Prevalence and antibiotic sensitivity of enterotoxigenic Escherichia coli isolates in South African pig population.
Sikhosana, Zizile Emelda Lilly.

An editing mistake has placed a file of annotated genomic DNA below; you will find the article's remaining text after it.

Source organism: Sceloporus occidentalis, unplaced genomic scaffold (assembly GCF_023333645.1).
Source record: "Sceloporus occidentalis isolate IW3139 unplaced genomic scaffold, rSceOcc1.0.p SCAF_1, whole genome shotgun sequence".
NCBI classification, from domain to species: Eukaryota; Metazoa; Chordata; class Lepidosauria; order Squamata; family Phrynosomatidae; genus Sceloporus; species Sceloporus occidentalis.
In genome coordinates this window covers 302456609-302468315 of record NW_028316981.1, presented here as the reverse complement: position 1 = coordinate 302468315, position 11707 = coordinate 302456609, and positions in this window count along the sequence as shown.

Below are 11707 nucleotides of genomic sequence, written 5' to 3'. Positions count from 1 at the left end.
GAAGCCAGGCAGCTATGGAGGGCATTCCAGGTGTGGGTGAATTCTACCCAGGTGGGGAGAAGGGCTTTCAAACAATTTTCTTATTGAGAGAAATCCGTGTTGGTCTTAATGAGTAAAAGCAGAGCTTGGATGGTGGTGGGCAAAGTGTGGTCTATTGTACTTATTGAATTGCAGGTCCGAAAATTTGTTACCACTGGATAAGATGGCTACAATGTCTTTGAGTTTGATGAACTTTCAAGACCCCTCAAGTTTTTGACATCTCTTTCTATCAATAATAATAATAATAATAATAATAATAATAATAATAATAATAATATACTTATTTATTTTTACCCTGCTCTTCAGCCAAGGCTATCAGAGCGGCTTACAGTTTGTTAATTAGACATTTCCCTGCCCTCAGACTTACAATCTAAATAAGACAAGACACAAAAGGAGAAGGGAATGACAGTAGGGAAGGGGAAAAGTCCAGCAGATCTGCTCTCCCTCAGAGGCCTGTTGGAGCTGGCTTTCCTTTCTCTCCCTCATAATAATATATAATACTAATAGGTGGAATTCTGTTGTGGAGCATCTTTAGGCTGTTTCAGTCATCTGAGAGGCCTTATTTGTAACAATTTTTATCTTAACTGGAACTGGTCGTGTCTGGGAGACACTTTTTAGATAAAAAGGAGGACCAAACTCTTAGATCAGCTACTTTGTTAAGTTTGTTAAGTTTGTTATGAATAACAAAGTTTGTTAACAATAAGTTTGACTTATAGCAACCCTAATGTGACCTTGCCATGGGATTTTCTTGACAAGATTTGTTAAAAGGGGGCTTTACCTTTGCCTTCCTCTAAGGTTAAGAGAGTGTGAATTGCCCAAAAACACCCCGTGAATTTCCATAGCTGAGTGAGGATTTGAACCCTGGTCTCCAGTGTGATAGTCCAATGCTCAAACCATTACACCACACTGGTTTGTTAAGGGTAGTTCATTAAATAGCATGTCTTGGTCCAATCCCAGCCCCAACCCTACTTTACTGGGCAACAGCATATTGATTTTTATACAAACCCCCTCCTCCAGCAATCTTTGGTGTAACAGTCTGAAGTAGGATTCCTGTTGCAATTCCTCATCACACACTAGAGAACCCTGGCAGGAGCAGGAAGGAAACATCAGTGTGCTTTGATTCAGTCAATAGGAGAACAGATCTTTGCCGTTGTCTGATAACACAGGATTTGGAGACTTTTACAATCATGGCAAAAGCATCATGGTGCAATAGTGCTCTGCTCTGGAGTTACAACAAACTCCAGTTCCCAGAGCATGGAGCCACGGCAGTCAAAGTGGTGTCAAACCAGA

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Escherichia coli (E. coli) are among the leading bacterial causes of diarrhoea and edema in newborn and weaned pigs. Pathogenic strains of E. coli are classified into enterotoxigenic E. coli (ETEC), enterohemorrhagic E. coli (EHEC), enteroaggreagative E. coli (EAEC), enteroinvasive E. coli (EIEC), enteropathogenic E. coli (EPEC) and diffusely adherent E. coli (DAEC) based on virulence factors. Infection with E. coli is achieved by adherence of fimbrial and/or non-fimbrial adhesins to the intestines and the release of toxins thereafter. The increasing rates of antimicrobial resistance are posing a threat in the treatment of porcine E. coli infections. The aim of this study was to determine the prevalence of pathogenic Escherichia coli virulence genes and antibiotic sensitivity of enterotoxigenic Escherichia coli isolates from neonatal and post-weaning pigs in Limpopo and Eastern Cape provinces of South Africa. For this purpose, 325 rectal swabs were collected from pigs from the Eastern Cape and Limpopo provinces of South Africa to investigate the prevalence of ETEC relative to other E. coli strains. Classical microbiological tests were conducted for confirmation of E. coli and PCR was used for the detection of fimbrial, non-fimbrial adhesins and toxin genes. In addition, antimicrobial susceptibility of ETEC positive isolates was determined by the Kirby-Bauer disk diffusion method. Of the 325 swabs collected, 303 isolates were identified as E. coli with 67% (205/303) harboring at least one of the tested virulence genes (LT, STa, STb, EAST-1, Stx1, Stx2, Stx2e, VT1, VT2, hlyA, F4, F5, F6, F18, F41, AIDA-1, EAE and PAA) and categorized into 48 pathotypes. A total of 36 (11.9%) isolates was classified as ETEC, having heat-labile (LT) enterotoxin as the most prevalent. Only a single isolate (2.8%) carried fimbriae (F4/F5). Instead, non-fimbrial adhesins PAA, AIDA-1 and EAE were detected. The ETEC positive isolates displayed 47.2%, 38.9% and 36.1% resistance to oxytetracycline, ampicillin and trimetroprim respectively. Most of the ETEC isolates were sensitive to florphenicol (100%), cefotaxime (97.2%) and enrofloxacin (77.8%). Multi-drug resistance was detected in 50% of the isolates. The study demonstrated that there are various E. coli pathotypes in South Africa. The detection of non-fimbrial adhesins reinforces existing knowledge that fimbriae are not the only colonization factors associated with ETEC. Based on the antimicrobial susceptibility patterns observed, florphenicol, cefotaxime and enrofloxacin could be used for the treatment of ETEC infections in South African pigs.